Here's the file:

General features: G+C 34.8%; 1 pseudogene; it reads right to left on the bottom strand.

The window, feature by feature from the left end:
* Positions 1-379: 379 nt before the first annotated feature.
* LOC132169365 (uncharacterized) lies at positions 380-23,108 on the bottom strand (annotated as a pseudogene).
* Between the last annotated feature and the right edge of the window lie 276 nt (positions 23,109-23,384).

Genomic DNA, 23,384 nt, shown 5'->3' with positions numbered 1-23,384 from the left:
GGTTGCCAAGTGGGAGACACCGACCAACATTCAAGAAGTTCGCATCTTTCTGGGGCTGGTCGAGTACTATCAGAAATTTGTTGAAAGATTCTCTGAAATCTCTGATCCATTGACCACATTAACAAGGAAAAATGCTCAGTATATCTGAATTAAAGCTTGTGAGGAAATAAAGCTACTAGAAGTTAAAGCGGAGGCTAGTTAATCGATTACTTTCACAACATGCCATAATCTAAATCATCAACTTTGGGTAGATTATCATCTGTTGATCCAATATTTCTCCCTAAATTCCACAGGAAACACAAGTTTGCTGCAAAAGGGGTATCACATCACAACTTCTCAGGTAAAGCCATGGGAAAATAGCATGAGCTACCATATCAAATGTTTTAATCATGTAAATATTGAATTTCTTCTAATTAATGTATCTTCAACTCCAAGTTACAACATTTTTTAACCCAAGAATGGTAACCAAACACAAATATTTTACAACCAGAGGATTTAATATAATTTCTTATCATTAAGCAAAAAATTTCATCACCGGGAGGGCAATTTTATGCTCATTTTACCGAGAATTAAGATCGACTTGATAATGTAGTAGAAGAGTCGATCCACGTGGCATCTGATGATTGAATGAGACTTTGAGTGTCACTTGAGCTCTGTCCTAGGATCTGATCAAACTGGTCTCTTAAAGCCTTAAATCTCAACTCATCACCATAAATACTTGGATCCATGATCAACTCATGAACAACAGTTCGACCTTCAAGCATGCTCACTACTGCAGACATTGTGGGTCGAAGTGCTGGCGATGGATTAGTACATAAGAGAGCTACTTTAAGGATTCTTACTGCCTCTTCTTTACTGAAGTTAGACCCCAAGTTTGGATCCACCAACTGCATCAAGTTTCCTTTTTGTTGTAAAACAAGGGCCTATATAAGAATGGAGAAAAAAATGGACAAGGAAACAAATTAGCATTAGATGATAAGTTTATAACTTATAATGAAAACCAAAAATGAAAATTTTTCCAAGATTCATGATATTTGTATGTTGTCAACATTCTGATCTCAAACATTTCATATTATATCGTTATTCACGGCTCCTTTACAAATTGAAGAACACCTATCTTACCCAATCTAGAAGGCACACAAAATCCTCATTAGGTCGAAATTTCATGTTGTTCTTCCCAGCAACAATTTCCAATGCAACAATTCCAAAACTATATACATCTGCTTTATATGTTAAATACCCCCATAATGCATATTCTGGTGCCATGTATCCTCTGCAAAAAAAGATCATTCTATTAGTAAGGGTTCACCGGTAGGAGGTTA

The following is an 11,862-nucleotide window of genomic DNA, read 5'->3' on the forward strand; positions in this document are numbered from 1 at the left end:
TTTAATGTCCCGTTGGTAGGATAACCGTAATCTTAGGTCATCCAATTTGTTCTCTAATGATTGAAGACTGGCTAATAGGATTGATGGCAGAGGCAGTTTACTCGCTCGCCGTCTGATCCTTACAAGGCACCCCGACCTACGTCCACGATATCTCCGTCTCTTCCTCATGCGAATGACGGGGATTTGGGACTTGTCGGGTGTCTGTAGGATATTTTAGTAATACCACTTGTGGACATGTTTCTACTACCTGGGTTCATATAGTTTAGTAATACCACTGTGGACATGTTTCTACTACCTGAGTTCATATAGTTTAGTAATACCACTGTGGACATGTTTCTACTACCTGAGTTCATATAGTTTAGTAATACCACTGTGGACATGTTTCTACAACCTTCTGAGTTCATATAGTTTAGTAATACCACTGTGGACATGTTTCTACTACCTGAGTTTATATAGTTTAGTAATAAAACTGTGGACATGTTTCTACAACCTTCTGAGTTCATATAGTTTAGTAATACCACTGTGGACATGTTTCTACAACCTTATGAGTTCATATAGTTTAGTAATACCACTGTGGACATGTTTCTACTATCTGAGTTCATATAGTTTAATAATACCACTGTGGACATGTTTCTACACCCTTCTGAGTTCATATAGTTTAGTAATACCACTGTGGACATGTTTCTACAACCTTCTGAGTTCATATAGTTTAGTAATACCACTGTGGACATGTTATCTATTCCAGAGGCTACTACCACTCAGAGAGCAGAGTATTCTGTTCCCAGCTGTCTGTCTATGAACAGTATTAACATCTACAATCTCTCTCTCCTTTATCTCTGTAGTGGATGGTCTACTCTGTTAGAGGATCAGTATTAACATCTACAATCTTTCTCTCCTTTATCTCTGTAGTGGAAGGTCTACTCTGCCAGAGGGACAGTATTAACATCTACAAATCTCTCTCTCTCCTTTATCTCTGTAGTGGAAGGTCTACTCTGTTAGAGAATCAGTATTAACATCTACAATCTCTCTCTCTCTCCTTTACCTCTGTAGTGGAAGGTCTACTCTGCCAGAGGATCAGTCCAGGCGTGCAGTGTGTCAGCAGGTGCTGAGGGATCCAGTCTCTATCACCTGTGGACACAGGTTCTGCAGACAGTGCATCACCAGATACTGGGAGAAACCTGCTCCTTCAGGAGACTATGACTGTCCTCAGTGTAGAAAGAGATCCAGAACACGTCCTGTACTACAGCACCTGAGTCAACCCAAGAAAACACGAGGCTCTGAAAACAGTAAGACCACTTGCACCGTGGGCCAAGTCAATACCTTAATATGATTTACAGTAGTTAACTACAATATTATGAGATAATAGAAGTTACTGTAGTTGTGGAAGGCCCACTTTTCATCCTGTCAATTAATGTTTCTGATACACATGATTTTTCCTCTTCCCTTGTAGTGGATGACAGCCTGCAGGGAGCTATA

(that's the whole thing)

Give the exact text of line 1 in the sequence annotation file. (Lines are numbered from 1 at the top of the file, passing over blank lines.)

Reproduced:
General features: G+C 34.8%; 1 pseudogene; it reads right to left on the bottom strand.